Lookaway Hall has always been a focal point of North Augusta. The grand home was constructed between 1895 and 1898 – just before the town’s founding.
Legend has it that Walter Jackson, brother of the town’s founder James Jackson, won the right to build on the best spot in the new town by cutting a deck of cards with his brother. James built his house Rosemary Hall across the street from Lookaway Hall.
Many locals call the town’s centerpiece the Mealing House because Dr. and Mrs. Henry Mealing lived there from 1936 until the late 1980s. Today, the historic landmark serves as a bed and breakfast inn.
Lookaway Hall is listed on the National Register:
Lookaway Hall was built from 1895 to 1898 for Walter M. Jackson who, with his brother James U. Jackson, formed the North Augusta Land Company in 1890 in order to “develop those beautiful hills across the river” from Augusta. The home is an imposing high style example of the Beaux-Arts style, being built just two years after the Columbian Exposition of 1893 which made the Beaux Arts and Revival styles popular in America. The home, at the focal point of the new community, was most likely a symbol of the “good life” that North Augusta could provide. It is still a symbol of North Augusta, used on the city seal and considered a landmark by the citizens.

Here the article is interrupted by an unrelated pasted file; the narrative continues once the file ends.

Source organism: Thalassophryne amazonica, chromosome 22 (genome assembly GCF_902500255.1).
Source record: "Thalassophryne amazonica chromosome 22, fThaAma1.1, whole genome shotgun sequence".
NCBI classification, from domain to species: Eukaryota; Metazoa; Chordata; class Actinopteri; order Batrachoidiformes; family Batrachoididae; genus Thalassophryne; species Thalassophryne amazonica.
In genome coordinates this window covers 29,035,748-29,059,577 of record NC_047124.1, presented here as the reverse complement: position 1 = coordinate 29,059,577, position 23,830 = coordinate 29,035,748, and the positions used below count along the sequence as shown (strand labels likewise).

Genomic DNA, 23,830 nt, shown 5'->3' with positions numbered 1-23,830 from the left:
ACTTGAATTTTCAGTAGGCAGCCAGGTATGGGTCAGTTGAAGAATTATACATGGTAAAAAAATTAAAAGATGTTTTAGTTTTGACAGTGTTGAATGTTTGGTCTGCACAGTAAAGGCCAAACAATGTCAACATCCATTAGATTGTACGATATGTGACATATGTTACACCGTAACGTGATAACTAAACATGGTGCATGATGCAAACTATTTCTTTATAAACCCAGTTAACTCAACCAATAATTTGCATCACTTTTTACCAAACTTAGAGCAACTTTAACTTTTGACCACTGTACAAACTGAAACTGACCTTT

Lookaway Hall is a two-story, wood frame house covered with white painted weatherboard siding. It is set on solid brick piers with lattice-pattern brick infill. A crucial element is the monumental two-story portico with Ionic columns and a full entablature, including a frieze festooned with garlands. Its plan is a modified T-shape with octagonal bays at the protruding sides. A single-story and two-story additions have modified its appearance at the rear of the building, but the original roof lines and detailing are still visible. The hip roof is covered with asphalt shingles. The siting of Lookaway Hall, on a hill in a fork in the road overlooking the town of North Augusta, adds to its imposing appearance.